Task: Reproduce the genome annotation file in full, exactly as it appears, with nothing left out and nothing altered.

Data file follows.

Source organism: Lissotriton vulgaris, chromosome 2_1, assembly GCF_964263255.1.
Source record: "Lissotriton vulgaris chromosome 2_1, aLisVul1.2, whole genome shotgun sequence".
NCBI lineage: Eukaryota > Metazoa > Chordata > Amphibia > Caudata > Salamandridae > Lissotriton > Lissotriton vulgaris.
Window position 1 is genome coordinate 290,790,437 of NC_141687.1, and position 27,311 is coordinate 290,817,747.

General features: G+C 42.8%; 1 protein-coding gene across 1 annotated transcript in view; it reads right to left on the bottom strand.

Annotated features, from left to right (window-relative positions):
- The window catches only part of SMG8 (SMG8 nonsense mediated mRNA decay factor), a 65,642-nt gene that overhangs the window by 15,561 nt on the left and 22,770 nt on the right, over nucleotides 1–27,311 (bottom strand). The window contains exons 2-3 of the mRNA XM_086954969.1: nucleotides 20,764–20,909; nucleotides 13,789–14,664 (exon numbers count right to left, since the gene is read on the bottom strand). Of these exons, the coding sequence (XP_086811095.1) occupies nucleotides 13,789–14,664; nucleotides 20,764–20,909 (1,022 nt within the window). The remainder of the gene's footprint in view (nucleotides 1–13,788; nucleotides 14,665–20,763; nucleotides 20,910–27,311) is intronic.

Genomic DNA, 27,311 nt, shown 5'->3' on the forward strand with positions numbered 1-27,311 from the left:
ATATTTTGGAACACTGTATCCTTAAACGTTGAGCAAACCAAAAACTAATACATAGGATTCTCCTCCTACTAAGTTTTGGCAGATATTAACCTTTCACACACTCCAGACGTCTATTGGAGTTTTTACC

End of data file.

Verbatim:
Source organism: Lissotriton vulgaris, chromosome 2_1, assembly GCF_964263255.1.
Source record: "Lissotriton vulgaris chromosome 2_1, aLisVul1.2, whole genome shotgun sequence".
NCBI lineage: Eukaryota > Metazoa > Chordata > Amphibia > Caudata > Salamandridae > Lissotriton > Lissotriton vulgaris.
Window position 1 is genome coordinate 290,790,437 of NC_141687.1, and position 27,311 is coordinate 290,817,747.

General features: G+C 42.8%; 1 protein-coding gene across 1 annotated transcript in view; it reads right to left on the bottom strand.

Annotated features, from left to right (window-relative positions):
- The window catches only part of SMG8 (SMG8 nonsense mediated mRNA decay factor), a 65,642-nt gene that overhangs the window by 15,561 nt on the left and 22,770 nt on the right, over nucleotides 1–27,311 (bottom strand). The window contains exons 2-3 of the mRNA XM_086954969.1: nucleotides 20,764–20,909; nucleotides 13,789–14,664 (exon numbers count right to left, since the gene is read on the bottom strand). Of these exons, the coding sequence (XP_086811095.1) occupies nucleotides 13,789–14,664; nucleotides 20,764–20,909 (1,022 nt within the window). The remainder of the gene's footprint in view (nucleotides 1–13,788; nucleotides 14,665–20,763; nucleotides 20,910–27,311) is intronic.

Genomic DNA, 27,311 nt, shown 5'->3' on the forward strand with positions numbered 1-27,311 from the left:
ATATTTTGGAACACTGTATCCTTAAACGTTGAGCAAACCAAAAACTAATACATAGGATTCTCCTCCTACTAAGTTTTGGCAGATATTAACCTTTCACACACTCCAGACGTCTATTGGAGTTTTTACC